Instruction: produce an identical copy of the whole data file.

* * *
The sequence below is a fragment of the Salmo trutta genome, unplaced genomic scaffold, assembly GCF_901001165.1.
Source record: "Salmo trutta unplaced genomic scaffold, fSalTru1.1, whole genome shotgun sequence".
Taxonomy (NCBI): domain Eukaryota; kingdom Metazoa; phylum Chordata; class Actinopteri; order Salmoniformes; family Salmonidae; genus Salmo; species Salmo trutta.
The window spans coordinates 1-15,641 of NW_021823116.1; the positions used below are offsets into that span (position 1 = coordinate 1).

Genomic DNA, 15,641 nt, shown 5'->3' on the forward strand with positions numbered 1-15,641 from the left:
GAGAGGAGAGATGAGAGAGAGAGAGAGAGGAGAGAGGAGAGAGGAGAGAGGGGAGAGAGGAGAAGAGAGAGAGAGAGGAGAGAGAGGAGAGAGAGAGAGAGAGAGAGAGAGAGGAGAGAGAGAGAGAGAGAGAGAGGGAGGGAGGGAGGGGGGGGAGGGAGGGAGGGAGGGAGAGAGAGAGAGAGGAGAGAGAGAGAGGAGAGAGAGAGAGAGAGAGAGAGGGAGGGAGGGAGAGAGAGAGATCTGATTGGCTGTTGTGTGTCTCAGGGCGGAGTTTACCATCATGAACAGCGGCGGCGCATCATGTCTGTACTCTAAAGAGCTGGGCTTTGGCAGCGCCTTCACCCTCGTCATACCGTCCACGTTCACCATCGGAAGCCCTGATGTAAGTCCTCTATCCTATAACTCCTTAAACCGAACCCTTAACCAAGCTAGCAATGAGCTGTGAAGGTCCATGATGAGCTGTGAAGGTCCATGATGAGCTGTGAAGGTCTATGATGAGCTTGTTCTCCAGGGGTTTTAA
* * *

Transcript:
The sequence below is a fragment of the Salmo trutta genome, unplaced genomic scaffold, assembly GCF_901001165.1.
Source record: "Salmo trutta unplaced genomic scaffold, fSalTru1.1, whole genome shotgun sequence".
Taxonomy (NCBI): domain Eukaryota; kingdom Metazoa; phylum Chordata; class Actinopteri; order Salmoniformes; family Salmonidae; genus Salmo; species Salmo trutta.
The window spans coordinates 1-15,641 of NW_021823116.1; the positions used below are offsets into that span (position 1 = coordinate 1).

Genomic DNA, 15,641 nt, shown 5'->3' on the forward strand with positions numbered 1-15,641 from the left:
GAGAGGAGAGATGAGAGAGAGAGAGAGAGGAGAGAGGAGAGAGGAGAGAGGGGAGAGAGGAGAAGAGAGAGAGAGAGGAGAGAGAGGAGAGAGAGAGAGAGAGAGAGAGAGAGGAGAGAGAGAGAGAGAGAGAGAGGGAGGGAGGGAGGGGGGGGAGGGAGGGAGGGAGGGAGAGAGAGAGAGAGGAGAGAGAGAGAGGAGAGAGAGAGAGAGAGAGAGAGGGAGGGAGGGAGAGAGAGAGATCTGATTGGCTGTTGTGTGTCTCAGGGCGGAGTTTACCATCATGAACAGCGGCGGCGCATCATGTCTGTACTCTAAAGAGCTGGGCTTTGGCAGCGCCTTCACCCTCGTCATACCGTCCACGTTCACCATCGGAAGCCCTGATGTAAGTCCTCTATCCTATAACTCCTTAAACCGAACCCTTAACCAAGCTAGCAATGAGCTGTGAAGGTCCATGATGAGCTGTGAAGGTCCATGATGAGCTGTGAAGGTCTATGATGAGCTTGTTCTCCAGGGGTTTTAA